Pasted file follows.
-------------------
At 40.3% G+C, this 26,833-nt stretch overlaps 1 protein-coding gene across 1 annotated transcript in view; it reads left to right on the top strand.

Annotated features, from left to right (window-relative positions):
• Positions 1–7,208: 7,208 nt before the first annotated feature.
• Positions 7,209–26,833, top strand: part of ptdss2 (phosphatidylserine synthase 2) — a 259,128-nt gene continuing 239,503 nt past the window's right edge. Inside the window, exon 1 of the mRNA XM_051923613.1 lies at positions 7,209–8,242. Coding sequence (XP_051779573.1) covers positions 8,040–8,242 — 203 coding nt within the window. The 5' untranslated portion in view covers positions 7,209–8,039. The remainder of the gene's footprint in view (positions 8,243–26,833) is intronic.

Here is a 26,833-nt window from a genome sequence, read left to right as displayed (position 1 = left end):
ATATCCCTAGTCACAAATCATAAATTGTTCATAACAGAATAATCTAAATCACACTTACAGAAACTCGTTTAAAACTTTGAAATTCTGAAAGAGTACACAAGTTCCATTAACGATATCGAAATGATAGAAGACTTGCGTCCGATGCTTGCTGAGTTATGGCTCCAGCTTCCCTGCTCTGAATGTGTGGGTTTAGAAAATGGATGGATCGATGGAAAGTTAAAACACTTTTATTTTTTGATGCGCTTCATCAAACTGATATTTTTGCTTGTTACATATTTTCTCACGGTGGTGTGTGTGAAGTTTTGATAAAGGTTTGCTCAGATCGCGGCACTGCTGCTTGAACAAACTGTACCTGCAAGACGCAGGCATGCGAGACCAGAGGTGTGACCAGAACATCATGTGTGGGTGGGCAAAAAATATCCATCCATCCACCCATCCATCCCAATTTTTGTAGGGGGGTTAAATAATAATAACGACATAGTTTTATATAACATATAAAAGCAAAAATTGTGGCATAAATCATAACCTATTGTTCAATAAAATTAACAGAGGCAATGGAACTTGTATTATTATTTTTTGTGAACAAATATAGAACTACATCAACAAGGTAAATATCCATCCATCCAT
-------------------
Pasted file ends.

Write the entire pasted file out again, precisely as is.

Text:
At 40.3% G+C, this 26,833-nt stretch overlaps 1 protein-coding gene across 1 annotated transcript in view; it reads left to right on the top strand.

Annotated features, from left to right (window-relative positions):
• Positions 1–7,208: 7,208 nt before the first annotated feature.
• Positions 7,209–26,833, top strand: part of ptdss2 (phosphatidylserine synthase 2) — a 259,128-nt gene continuing 239,503 nt past the window's right edge. Inside the window, exon 1 of the mRNA XM_051923613.1 lies at positions 7,209–8,242. Coding sequence (XP_051779573.1) covers positions 8,040–8,242 — 203 coding nt within the window. The 5' untranslated portion in view covers positions 7,209–8,039. The remainder of the gene's footprint in view (positions 8,243–26,833) is intronic.

Here is a 26,833-nt window from a genome sequence, read left to right as displayed (position 1 = left end):
ATATCCCTAGTCACAAATCATAAATTGTTCATAACAGAATAATCTAAATCACACTTACAGAAACTCGTTTAAAACTTTGAAATTCTGAAAGAGTACACAAGTTCCATTAACGATATCGAAATGATAGAAGACTTGCGTCCGATGCTTGCTGAGTTATGGCTCCAGCTTCCCTGCTCTGAATGTGTGGGTTTAGAAAATGGATGGATCGATGGAAAGTTAAAACACTTTTATTTTTTGATGCGCTTCATCAAACTGATATTTTTGCTTGTTACATATTTTCTCACGGTGGTGTGTGTGAAGTTTTGATAAAGGTTTGCTCAGATCGCGGCACTGCTGCTTGAACAAACTGTACCTGCAAGACGCAGGCATGCGAGACCAGAGGTGTGACCAGAACATCATGTGTGGGTGGGCAAAAAATATCCATCCATCCACCCATCCATCCCAATTTTTGTAGGGGGGTTAAATAATAATAACGACATAGTTTTATATAACATATAAAAGCAAAAATTGTGGCATAAATCATAACCTATTGTTCAATAAAATTAACAGAGGCAATGGAACTTGTATTATTATTTTTTGTGAACAAATATAGAACTACATCAACAAGGTAAATATCCATCCATCCAT